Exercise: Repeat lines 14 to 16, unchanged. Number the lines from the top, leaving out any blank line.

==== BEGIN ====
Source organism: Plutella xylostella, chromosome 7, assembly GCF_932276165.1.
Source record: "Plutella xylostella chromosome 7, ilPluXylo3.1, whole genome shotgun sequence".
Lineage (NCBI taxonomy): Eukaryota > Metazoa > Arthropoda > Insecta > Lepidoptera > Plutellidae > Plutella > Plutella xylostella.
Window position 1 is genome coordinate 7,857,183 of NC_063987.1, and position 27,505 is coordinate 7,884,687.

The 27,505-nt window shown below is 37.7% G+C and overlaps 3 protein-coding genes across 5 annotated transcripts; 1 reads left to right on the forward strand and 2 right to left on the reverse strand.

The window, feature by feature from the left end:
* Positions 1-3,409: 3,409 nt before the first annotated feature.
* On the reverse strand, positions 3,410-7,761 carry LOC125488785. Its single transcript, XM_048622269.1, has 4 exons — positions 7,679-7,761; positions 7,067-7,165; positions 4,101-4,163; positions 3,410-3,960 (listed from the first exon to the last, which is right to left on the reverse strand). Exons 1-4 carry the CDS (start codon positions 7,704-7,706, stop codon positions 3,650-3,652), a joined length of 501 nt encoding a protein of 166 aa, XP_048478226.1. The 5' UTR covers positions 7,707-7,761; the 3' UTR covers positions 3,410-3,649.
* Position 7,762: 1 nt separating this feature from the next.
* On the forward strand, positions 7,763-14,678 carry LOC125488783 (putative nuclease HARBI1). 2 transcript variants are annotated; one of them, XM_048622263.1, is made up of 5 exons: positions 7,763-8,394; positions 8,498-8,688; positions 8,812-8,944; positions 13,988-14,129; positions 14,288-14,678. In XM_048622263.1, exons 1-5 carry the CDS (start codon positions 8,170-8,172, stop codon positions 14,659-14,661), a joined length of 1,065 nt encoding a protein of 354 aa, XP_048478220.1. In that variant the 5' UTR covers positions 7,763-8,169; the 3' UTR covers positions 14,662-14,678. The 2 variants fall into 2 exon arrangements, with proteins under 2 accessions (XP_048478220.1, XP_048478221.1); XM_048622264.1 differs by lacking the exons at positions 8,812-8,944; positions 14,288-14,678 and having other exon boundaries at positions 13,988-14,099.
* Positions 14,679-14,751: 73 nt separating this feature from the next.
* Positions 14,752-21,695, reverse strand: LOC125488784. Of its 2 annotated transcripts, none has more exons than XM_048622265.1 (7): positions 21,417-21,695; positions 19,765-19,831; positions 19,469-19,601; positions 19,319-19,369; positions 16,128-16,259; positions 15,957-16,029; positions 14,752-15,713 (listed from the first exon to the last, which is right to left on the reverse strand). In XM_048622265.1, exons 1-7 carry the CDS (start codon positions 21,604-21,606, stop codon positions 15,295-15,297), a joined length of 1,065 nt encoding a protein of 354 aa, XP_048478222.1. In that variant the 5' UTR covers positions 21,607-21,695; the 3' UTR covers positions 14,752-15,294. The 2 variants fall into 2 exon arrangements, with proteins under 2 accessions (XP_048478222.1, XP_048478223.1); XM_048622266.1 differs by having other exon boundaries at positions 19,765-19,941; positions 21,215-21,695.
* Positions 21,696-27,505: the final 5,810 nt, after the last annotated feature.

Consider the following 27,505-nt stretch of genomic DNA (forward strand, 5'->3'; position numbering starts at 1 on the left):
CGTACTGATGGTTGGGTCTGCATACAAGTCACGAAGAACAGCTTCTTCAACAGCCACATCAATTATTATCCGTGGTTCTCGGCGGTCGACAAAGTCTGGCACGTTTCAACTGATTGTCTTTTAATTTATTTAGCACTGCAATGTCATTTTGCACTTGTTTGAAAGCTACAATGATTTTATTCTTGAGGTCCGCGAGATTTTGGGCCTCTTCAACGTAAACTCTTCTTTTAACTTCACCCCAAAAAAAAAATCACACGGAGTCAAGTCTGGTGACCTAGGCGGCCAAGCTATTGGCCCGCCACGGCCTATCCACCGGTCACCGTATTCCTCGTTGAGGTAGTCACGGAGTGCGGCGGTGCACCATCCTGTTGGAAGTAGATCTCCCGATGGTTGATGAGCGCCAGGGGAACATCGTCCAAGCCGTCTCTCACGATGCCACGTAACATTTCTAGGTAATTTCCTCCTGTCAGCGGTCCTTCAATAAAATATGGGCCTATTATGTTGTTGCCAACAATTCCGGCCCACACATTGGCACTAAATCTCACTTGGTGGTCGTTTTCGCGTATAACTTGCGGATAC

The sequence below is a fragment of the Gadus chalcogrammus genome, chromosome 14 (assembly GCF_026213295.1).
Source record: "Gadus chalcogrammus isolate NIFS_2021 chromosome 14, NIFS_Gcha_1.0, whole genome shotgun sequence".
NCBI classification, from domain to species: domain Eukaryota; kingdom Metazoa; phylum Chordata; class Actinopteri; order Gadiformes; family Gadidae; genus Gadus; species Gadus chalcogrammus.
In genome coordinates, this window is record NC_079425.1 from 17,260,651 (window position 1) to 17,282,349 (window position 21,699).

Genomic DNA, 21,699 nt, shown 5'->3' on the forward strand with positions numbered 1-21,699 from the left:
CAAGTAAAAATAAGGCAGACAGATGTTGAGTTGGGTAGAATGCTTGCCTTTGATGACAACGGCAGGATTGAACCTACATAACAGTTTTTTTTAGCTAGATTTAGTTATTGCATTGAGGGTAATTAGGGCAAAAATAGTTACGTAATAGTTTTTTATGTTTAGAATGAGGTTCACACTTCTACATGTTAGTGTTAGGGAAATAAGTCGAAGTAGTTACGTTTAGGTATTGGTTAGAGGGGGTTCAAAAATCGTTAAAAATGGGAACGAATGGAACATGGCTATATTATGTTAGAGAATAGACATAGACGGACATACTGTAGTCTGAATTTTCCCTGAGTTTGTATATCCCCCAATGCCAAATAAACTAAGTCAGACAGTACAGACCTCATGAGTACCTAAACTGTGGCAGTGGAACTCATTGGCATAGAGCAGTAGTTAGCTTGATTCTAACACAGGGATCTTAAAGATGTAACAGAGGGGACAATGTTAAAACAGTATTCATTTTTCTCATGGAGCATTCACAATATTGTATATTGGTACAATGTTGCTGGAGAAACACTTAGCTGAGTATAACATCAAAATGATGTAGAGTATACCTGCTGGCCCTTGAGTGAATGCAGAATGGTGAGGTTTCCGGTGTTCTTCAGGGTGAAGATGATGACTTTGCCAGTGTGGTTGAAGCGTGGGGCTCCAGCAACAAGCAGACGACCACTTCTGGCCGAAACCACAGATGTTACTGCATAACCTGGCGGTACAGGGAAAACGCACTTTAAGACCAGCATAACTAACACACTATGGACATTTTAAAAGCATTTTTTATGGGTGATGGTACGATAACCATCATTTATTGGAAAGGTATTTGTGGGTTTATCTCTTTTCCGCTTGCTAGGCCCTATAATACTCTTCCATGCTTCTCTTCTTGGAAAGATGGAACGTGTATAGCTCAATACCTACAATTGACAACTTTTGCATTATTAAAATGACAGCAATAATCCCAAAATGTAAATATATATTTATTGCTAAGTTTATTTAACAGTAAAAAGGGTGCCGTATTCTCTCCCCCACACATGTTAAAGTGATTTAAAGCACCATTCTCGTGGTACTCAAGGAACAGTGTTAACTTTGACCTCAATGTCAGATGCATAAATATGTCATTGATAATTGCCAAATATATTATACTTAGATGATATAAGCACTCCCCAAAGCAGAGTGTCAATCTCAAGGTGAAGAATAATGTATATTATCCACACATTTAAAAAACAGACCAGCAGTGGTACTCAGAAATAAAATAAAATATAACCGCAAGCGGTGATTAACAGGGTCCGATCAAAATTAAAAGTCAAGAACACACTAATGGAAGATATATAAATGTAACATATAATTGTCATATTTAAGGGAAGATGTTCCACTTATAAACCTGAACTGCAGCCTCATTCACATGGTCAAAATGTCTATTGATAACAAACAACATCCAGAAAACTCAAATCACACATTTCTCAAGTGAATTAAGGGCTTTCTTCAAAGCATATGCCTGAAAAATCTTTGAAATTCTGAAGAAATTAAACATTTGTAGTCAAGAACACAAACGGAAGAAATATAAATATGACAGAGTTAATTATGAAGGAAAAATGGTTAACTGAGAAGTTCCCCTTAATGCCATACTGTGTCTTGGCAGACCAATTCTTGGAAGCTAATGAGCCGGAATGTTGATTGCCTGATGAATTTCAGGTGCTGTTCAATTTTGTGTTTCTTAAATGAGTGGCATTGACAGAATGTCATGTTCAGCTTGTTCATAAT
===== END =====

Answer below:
Consider the following 27,505-nt stretch of genomic DNA (forward strand, 5'->3'; position numbering starts at 1 on the left):
CGTACTGATGGTTGGGTCTGCATACAAGTCACGAAGAACAGCTTCTTCAACAGCCACATCAATTATTATCCGTGGTTCTCGGCGGTCGACAAAGTCTGGCACGTTTCAACTGATTGTCTTTTAATTTATTTAGCACTGCAATGTCATTTTGCACTTGTTTGAAAGCTACAATGATTTTATTCTTGAGGTCCGCGAGATTTTGGGCCTCTTCAACGTAAACTCTTCTTTTAACTTCACCCCAAAAAAAAAATCACACGGAGTCAAGTCTGGTGACCTAGGCGGCCAAGCTATTGGCCCGCCACGGCCTATCCACCGGTCACCGTATTCCTCGTTGAGGTAGTCACGGAGTGCGGCGGTGCACCATCCTGTTGGAAGTAGATCTCCCGATGGTTGATGAGCGCCAGGGGAACATCGTCCAAGCCGTCTCTCACGATGCCACGTAACATTTCTAGGTAATTTCCTCCTGTCAGCGGTCCTTCAATAAAATATGGGCCTATTATGTTGTTGCCAACAATTCCGGCCCACACATTGGCACTAAATCTCACTTGGTGGTCGTTTTCGCGTATAACTTGCGGATAC

The sequence below is a fragment of the Gadus chalcogrammus genome, chromosome 14 (assembly GCF_026213295.1).